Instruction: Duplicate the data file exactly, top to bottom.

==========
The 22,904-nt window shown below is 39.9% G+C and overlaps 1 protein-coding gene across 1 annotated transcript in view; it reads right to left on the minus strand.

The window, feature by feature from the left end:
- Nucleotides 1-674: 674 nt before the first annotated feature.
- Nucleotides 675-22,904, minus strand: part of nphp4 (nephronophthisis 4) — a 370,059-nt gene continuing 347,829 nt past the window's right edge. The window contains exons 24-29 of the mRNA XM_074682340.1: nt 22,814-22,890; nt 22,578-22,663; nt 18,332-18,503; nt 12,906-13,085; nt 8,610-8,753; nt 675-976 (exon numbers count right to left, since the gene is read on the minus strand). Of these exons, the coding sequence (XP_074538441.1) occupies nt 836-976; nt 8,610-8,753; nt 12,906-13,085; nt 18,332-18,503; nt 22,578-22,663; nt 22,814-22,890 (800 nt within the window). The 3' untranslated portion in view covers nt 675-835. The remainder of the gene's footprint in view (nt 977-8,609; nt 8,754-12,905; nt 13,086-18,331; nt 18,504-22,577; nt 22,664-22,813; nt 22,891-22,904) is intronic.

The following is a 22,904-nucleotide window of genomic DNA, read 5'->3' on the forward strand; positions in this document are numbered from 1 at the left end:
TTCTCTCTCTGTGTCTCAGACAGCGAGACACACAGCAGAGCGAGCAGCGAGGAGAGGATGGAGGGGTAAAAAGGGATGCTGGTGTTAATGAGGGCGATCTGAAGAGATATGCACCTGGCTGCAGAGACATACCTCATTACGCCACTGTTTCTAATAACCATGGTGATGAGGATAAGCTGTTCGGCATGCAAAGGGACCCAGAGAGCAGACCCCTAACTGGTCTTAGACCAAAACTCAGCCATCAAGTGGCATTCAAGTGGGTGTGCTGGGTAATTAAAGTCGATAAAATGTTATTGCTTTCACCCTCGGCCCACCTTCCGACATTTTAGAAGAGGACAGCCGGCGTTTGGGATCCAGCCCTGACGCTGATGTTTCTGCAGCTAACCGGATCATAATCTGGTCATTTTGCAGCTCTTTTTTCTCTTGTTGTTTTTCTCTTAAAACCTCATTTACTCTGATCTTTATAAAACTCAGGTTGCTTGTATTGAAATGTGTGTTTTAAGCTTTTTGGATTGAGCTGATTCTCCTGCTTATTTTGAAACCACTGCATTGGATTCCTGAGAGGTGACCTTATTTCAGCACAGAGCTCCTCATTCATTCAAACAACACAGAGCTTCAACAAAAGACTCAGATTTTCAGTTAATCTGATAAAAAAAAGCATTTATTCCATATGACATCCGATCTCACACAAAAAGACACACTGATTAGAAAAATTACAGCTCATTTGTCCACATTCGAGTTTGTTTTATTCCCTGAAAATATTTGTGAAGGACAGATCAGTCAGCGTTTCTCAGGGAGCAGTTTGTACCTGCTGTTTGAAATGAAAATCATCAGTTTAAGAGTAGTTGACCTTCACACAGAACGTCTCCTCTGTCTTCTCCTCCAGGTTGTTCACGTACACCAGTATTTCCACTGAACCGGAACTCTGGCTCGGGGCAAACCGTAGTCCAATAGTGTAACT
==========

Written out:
The 22,904-nt window shown below is 39.9% G+C and overlaps 1 protein-coding gene across 1 annotated transcript in view; it reads right to left on the minus strand.

The window, feature by feature from the left end:
- Nucleotides 1-674: 674 nt before the first annotated feature.
- Nucleotides 675-22,904, minus strand: part of nphp4 (nephronophthisis 4) — a 370,059-nt gene continuing 347,829 nt past the window's right edge. The window contains exons 24-29 of the mRNA XM_074682340.1: nt 22,814-22,890; nt 22,578-22,663; nt 18,332-18,503; nt 12,906-13,085; nt 8,610-8,753; nt 675-976 (exon numbers count right to left, since the gene is read on the minus strand). Of these exons, the coding sequence (XP_074538441.1) occupies nt 836-976; nt 8,610-8,753; nt 12,906-13,085; nt 18,332-18,503; nt 22,578-22,663; nt 22,814-22,890 (800 nt within the window). The 3' untranslated portion in view covers nt 675-835. The remainder of the gene's footprint in view (nt 977-8,609; nt 8,754-12,905; nt 13,086-18,331; nt 18,504-22,577; nt 22,664-22,813; nt 22,891-22,904) is intronic.

The following is a 22,904-nucleotide window of genomic DNA, read 5'->3' on the forward strand; positions in this document are numbered from 1 at the left end:
TTCTCTCTCTGTGTCTCAGACAGCGAGACACACAGCAGAGCGAGCAGCGAGGAGAGGATGGAGGGGTAAAAAGGGATGCTGGTGTTAATGAGGGCGATCTGAAGAGATATGCACCTGGCTGCAGAGACATACCTCATTACGCCACTGTTTCTAATAACCATGGTGATGAGGATAAGCTGTTCGGCATGCAAAGGGACCCAGAGAGCAGACCCCTAACTGGTCTTAGACCAAAACTCAGCCATCAAGTGGCATTCAAGTGGGTGTGCTGGGTAATTAAAGTCGATAAAATGTTATTGCTTTCACCCTCGGCCCACCTTCCGACATTTTAGAAGAGGACAGCCGGCGTTTGGGATCCAGCCCTGACGCTGATGTTTCTGCAGCTAACCGGATCATAATCTGGTCATTTTGCAGCTCTTTTTTCTCTTGTTGTTTTTCTCTTAAAACCTCATTTACTCTGATCTTTATAAAACTCAGGTTGCTTGTATTGAAATGTGTGTTTTAAGCTTTTTGGATTGAGCTGATTCTCCTGCTTATTTTGAAACCACTGCATTGGATTCCTGAGAGGTGACCTTATTTCAGCACAGAGCTCCTCATTCATTCAAACAACACAGAGCTTCAACAAAAGACTCAGATTTTCAGTTAATCTGATAAAAAAAAGCATTTATTCCATATGACATCCGATCTCACACAAAAAGACACACTGATTAGAAAAATTACAGCTCATTTGTCCACATTCGAGTTTGTTTTATTCCCTGAAAATATTTGTGAAGGACAGATCAGTCAGCGTTTCTCAGGGAGCAGTTTGTACCTGCTGTTTGAAATGAAAATCATCAGTTTAAGAGTAGTTGACCTTCACACAGAACGTCTCCTCTGTCTTCTCCTCCAGGTTGTTCACGTACACCAGTATTTCCACTGAACCGGAACTCTGGCTCGGGGCAAACCGTAGTCCAATAGTGTAACT